In a deal rumored to be worth $500, Facebook just made its ad business a whole lot bigger after acquiring video ad tech startup LiveRail.
The San Francisco-headquartered startup was founded in 2008 and has built considerable success for itself since then. Its supply side platform links marketers with publishers on mobile and web to target video ads to a colossal 7 billion visitors every month. Even the most battle-worn account manager and seasoned art director would concede that that’s a pretty impressive reach (LiveRail is widely considered the third largest video ad seller out there at present).
Just over a year ago, the startup raised $4 million in Series C, largely through its lead investor San Jose-based Pond Ventures, bringing in its total investment to $12 million. And it’s been doing exceedingly well, hitting a $100 million revenue run last year, a figure representing year-on-year growth of 300 percent. Again, even the most hard-nosed account manager might experience an involuntary drop of the jaw at numbers like that.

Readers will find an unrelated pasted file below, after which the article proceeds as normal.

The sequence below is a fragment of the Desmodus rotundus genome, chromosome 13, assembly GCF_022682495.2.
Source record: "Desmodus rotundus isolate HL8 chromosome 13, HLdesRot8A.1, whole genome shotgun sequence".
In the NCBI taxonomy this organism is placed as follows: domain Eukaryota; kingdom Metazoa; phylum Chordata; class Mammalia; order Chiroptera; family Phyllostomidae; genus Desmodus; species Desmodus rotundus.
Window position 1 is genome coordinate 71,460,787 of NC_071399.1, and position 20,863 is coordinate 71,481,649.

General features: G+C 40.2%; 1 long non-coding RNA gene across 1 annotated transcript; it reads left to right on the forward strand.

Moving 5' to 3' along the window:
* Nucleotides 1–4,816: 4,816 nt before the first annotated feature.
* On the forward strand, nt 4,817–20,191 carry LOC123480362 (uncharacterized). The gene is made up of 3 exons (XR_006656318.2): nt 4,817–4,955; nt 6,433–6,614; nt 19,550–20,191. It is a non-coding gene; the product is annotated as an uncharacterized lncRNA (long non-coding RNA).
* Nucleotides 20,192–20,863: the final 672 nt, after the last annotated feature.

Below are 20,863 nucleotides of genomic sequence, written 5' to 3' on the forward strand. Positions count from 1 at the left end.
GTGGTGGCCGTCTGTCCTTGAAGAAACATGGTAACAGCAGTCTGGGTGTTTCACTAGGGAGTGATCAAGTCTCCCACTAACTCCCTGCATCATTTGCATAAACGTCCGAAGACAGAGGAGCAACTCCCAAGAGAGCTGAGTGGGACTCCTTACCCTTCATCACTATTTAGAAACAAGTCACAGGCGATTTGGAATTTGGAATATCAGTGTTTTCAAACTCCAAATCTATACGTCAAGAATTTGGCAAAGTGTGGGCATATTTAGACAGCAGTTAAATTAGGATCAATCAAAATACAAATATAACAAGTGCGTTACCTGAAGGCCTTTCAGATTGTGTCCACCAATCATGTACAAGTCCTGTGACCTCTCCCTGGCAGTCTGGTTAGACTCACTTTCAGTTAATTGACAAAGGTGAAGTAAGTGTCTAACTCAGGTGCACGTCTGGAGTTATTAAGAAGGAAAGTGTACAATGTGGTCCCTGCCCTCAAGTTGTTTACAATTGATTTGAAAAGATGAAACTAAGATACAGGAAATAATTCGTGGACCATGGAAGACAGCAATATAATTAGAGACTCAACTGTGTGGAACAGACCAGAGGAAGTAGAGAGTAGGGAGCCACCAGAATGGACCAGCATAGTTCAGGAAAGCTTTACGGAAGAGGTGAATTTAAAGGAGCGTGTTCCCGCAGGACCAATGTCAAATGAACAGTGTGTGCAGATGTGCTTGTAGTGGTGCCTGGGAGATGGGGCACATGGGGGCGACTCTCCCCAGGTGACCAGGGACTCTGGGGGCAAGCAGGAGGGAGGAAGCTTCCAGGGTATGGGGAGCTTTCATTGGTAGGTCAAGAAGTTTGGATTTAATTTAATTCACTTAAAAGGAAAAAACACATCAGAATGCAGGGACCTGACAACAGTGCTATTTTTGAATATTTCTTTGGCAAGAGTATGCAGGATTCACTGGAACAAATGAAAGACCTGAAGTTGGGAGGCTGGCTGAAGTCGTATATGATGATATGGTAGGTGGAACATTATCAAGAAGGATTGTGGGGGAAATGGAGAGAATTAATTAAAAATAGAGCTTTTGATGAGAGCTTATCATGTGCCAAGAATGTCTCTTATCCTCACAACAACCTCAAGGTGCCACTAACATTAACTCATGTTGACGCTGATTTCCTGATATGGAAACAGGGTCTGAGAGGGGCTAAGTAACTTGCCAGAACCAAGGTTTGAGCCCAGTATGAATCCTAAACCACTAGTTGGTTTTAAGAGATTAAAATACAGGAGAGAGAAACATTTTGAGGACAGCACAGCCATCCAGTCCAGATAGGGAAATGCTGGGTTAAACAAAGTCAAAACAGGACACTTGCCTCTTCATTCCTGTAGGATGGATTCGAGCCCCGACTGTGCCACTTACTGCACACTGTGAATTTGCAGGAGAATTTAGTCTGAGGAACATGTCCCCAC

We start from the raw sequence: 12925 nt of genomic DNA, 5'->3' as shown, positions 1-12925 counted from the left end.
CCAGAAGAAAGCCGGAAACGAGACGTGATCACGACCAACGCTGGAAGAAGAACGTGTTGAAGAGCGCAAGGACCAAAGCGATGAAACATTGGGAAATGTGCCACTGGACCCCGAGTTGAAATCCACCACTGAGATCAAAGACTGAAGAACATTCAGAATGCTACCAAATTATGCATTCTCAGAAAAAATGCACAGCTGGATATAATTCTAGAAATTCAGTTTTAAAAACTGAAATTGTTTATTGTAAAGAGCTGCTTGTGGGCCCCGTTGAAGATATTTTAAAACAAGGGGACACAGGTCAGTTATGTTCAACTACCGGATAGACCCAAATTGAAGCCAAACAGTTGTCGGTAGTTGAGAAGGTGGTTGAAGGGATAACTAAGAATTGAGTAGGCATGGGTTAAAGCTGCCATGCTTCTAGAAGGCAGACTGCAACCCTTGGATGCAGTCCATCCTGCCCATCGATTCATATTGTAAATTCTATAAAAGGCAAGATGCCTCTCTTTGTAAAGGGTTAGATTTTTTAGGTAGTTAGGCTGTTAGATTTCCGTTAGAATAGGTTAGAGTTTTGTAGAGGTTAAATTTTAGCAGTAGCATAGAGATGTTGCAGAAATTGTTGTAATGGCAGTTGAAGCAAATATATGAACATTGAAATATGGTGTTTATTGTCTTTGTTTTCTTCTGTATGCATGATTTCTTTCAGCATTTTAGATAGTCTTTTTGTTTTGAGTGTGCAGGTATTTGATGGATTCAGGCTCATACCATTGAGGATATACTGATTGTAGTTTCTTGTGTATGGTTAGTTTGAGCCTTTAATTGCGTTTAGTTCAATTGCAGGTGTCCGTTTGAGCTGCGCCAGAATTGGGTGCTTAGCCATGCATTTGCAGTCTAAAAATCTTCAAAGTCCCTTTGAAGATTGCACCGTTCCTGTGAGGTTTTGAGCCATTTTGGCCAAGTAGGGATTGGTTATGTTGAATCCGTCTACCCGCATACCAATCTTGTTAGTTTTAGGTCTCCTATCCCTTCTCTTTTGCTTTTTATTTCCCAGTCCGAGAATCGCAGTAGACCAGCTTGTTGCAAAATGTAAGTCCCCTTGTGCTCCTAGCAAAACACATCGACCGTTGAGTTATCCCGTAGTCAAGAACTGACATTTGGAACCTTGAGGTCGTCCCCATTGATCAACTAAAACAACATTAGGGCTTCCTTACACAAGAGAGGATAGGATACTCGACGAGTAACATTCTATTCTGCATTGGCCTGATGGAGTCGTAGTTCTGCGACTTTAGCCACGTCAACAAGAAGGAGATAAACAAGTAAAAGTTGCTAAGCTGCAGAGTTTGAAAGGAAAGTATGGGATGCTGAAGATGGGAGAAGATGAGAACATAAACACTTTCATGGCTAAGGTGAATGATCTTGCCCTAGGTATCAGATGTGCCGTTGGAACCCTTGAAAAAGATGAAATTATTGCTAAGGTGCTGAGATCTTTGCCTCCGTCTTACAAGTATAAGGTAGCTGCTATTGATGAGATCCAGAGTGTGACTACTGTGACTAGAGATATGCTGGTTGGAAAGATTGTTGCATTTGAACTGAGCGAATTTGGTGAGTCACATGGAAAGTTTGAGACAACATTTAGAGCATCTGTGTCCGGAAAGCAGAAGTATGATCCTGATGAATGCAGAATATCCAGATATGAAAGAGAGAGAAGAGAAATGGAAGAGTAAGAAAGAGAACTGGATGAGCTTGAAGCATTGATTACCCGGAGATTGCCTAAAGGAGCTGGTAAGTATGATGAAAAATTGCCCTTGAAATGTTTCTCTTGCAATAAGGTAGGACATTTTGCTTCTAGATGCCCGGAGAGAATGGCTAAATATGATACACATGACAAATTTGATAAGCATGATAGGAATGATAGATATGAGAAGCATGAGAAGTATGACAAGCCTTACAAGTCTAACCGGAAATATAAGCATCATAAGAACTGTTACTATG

Although Facebook has so far remained button-lipped about the price-tag for the deal, with a business record like that, the $500 million figure seems more than credible, meaning that Pond must be uncorking the champagne and that Facebook had to come up with a serious cash offer for the dealt to go ahead.
A safer bet than IPO
LiveRail’s customer base includes ABC Family, A&E Networks, Dailymotion, Gannett and Major League. Its publishing clients make money by using its platform to rout relevant video ad messages to prospective customers (as well as publishers, the platform also helps marketers link with apps and sites with open video inventory). LiveRail’s system approaches buyers through real-time bidding auctions, processing complex upfront deals sans all the tedious paperwork that so often slows campaigns down to a crawl when a sprint is needed. It also deftly block.
The Facebook intervention has spared LiveRail the prospect of an IPO, which it was reportedly considering this year. And after the IPO mullering of competitors like YuMe (which bebuted at $9 and crashed to $5.95) and Tremor Media, which IPO’d at $10 and nosedived to $4.61, the new deal has safely avoided a far riskier alternative.
LiveRail’s executives are probably at the champagne, too.